Open education is a term that has many interpretations. We mapped eight areas in this work, based on citation analysis. A lot of our focus tends to be on the individual module, for example, open pedagogy, open textbooks, OER, MOOCs, all operate at the level of the individual course. Other aspects, such as the Open University’s open entry to degrees, and open access policies operate at the institutional level. We have macro and micro levels of openness, but perhaps an absence of meso- level ones.
I’ve blogged about this before, but one aspect that I think is overlooked is openness at the curriculum level. On the open degree, we allow students to construct their own pathway, choosing from over 250 different modules. Given that the order in which they can be studied can vary also, then the possible permutations for degree pathways is considerable. There is a broad, thin spread of these – very few pathway selections with lots of students, but many with just a handful of students.
What this demonstrates to me is that we can never predict the choices that students want to make, and that are meaningful to them. And nor should we. Yet, we do this almost without question. There are of course good reasons for doing it in named degrees, building on foundations and further specialisation. Even with relatively free choice, there are restrictions – it is not helpful to set students up for failure by letting them take a 3rd level maths course if they haven’t studied any maths previously, say.
Increasingly however, there is a requirement for people with varied skills, and students want to create degrees that are meaningful to them. There is usually a good deal of administration and governance to negotiate if an institution wants to create a new named degree, in say, cryptocurrency. But an open approach to degree construction means such degrees can be constructed almost endlessly within a given qualification architecture. You are simply naming a pathway of existing modules.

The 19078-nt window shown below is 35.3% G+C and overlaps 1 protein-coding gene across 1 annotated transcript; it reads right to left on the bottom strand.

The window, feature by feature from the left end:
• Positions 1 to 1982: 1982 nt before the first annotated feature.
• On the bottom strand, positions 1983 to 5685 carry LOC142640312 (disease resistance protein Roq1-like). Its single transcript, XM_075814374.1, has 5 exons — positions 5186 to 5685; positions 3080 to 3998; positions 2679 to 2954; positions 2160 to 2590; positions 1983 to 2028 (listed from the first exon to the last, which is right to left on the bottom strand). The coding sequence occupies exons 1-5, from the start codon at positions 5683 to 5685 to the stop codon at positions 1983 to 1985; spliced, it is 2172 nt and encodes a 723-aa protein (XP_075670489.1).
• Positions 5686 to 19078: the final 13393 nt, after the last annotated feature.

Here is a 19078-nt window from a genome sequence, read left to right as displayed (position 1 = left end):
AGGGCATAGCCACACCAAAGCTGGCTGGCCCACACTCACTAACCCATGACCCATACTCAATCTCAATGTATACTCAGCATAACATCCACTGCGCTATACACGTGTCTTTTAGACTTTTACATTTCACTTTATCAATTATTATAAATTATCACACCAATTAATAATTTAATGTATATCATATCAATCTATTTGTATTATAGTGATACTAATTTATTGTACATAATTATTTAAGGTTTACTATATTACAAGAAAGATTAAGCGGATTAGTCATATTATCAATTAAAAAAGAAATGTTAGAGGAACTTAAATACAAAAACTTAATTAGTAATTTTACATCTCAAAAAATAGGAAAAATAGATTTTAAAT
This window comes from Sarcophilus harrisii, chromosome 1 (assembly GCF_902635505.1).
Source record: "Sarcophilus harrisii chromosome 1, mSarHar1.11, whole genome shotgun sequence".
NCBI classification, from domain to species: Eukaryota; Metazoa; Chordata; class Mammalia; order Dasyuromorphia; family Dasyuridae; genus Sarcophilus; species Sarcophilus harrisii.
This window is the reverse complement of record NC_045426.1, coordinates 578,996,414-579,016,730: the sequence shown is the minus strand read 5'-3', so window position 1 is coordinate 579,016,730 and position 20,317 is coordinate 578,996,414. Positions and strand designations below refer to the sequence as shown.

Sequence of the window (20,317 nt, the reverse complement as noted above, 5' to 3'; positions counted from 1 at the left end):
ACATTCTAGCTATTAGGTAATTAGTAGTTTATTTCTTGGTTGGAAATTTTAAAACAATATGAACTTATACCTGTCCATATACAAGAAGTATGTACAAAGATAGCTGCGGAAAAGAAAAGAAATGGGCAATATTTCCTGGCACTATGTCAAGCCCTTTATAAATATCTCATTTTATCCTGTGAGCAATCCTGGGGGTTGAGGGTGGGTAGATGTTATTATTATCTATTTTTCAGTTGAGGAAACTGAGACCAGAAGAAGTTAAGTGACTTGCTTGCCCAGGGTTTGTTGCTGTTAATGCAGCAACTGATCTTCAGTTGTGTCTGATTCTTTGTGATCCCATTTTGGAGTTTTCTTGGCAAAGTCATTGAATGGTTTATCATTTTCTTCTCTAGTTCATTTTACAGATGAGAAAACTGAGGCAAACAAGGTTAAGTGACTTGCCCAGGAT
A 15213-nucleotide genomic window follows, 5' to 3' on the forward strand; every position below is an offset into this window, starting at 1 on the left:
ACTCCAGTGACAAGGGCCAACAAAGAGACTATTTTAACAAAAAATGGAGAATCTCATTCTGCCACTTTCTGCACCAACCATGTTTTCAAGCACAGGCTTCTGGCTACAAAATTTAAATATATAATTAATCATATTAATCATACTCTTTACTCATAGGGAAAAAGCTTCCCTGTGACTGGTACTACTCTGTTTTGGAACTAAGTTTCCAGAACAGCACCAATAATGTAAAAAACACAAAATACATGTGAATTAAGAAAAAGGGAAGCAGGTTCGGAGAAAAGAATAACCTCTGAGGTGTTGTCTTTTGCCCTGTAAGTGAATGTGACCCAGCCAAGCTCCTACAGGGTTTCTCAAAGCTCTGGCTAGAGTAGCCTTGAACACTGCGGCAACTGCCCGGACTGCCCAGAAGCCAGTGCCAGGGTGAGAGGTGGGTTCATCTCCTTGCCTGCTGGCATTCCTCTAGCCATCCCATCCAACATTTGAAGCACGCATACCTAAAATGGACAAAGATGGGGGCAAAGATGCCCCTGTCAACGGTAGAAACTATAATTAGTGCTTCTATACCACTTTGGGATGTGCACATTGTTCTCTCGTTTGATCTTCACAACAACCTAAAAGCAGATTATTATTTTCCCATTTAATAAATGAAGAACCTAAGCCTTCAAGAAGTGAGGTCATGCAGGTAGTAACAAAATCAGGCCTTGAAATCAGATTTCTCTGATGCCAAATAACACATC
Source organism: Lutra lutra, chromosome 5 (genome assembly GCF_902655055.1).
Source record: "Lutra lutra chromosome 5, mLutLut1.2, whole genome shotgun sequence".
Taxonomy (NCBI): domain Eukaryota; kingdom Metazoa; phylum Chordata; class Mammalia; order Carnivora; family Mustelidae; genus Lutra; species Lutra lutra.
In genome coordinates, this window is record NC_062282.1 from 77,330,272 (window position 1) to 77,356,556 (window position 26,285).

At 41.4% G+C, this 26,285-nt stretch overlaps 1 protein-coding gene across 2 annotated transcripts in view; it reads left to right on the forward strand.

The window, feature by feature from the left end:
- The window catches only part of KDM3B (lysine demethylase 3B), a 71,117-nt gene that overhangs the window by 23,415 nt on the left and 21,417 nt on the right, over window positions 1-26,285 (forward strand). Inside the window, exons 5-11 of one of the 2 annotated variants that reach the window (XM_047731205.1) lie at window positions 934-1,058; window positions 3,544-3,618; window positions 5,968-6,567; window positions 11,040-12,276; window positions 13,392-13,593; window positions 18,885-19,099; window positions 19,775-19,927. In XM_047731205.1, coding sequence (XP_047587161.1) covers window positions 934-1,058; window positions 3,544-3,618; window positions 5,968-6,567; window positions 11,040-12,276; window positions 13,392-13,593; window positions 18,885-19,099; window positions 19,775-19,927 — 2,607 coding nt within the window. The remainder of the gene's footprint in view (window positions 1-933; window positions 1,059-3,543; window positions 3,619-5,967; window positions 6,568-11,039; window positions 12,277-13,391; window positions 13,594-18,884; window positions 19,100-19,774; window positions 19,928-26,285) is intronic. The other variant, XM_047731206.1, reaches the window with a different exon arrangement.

For students it means flexibility to go beyond the usual narrow range of free choices, to step outside disciplinary boundaries, to construct degrees that they think will be relevant to their career or interests. They’re often ahead of the game here and can create these quicker than universities can construct formal degree offerings.
The whole degree is the unit that is most widely recognised in society. Although you can list different modules, employers are generally looking at the degree. But it is the area in which we generally offer the least amount of openness. This is partly a logistical function, the tyranny of the timetable means that if you are offering synchronous teaching, you cannot offer courses that rely on people being in two physical places at once. But online and hybrid learning is eroding the edges of this limit.
I think it also arises partly because of a fetishisation around named degrees and specialisms, and also a lack of trust in students to choose wisely. Although I love a named degree and specialisation, they are not the only show in town. And we trust students to take on a lifetime of debt to study, so maybe we should trust them to choose also?